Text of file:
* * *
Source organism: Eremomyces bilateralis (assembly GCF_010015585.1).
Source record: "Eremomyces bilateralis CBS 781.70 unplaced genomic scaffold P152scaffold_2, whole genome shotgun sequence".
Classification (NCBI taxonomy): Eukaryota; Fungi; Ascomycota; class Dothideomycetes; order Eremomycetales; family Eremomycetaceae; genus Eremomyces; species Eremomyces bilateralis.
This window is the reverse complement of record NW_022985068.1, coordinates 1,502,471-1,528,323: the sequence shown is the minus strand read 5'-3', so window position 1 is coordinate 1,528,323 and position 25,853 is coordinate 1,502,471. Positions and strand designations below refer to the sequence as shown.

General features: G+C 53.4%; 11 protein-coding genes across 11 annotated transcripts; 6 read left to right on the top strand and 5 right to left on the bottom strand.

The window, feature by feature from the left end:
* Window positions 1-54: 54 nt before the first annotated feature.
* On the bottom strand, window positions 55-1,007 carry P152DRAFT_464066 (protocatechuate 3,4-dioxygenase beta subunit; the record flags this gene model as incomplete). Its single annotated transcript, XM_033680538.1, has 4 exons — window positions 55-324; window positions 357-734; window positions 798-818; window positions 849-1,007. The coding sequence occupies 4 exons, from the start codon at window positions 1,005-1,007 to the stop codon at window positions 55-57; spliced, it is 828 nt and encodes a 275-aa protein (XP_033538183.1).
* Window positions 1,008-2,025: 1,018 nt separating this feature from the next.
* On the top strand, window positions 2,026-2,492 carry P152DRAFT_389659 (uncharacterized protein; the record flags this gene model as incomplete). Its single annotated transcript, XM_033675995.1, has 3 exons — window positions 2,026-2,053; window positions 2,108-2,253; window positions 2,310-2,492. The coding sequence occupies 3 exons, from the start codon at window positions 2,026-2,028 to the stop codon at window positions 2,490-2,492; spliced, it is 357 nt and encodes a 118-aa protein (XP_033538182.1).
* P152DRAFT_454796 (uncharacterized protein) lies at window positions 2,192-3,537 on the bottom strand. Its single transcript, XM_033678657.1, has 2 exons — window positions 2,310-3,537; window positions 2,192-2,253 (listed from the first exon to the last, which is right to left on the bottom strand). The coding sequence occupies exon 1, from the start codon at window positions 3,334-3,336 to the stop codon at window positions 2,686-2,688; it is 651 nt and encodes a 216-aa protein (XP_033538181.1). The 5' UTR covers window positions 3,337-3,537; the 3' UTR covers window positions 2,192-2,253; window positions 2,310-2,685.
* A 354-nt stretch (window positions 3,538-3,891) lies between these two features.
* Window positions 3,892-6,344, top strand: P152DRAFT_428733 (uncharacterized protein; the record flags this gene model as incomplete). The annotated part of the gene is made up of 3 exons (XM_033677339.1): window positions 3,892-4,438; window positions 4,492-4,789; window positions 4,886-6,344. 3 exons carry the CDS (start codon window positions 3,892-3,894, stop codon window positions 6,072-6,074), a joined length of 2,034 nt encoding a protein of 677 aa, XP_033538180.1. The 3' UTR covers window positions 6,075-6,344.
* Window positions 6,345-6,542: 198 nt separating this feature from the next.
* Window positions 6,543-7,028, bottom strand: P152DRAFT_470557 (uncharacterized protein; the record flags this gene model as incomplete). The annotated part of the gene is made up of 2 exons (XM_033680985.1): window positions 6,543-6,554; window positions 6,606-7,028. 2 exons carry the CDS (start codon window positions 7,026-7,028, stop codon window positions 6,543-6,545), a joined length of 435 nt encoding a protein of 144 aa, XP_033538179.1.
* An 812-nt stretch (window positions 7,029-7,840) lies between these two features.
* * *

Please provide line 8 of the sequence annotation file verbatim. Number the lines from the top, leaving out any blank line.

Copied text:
* On the bottom strand, window positions 55-1,007 carry P152DRAFT_464066 (protocatechuate 3,4-dioxygenase beta subunit; the record flags this gene model as incomplete). Its single annotated transcript, XM_033680538.1, has 4 exons — window positions 55-324; window positions 357-734; window positions 798-818; window positions 849-1,007. The coding sequence occupies 4 exons, from the start codon at window positions 1,005-1,007 to the stop codon at window positions 55-57; spliced, it is 828 nt and encodes a 275-aa protein (XP_033538183.1).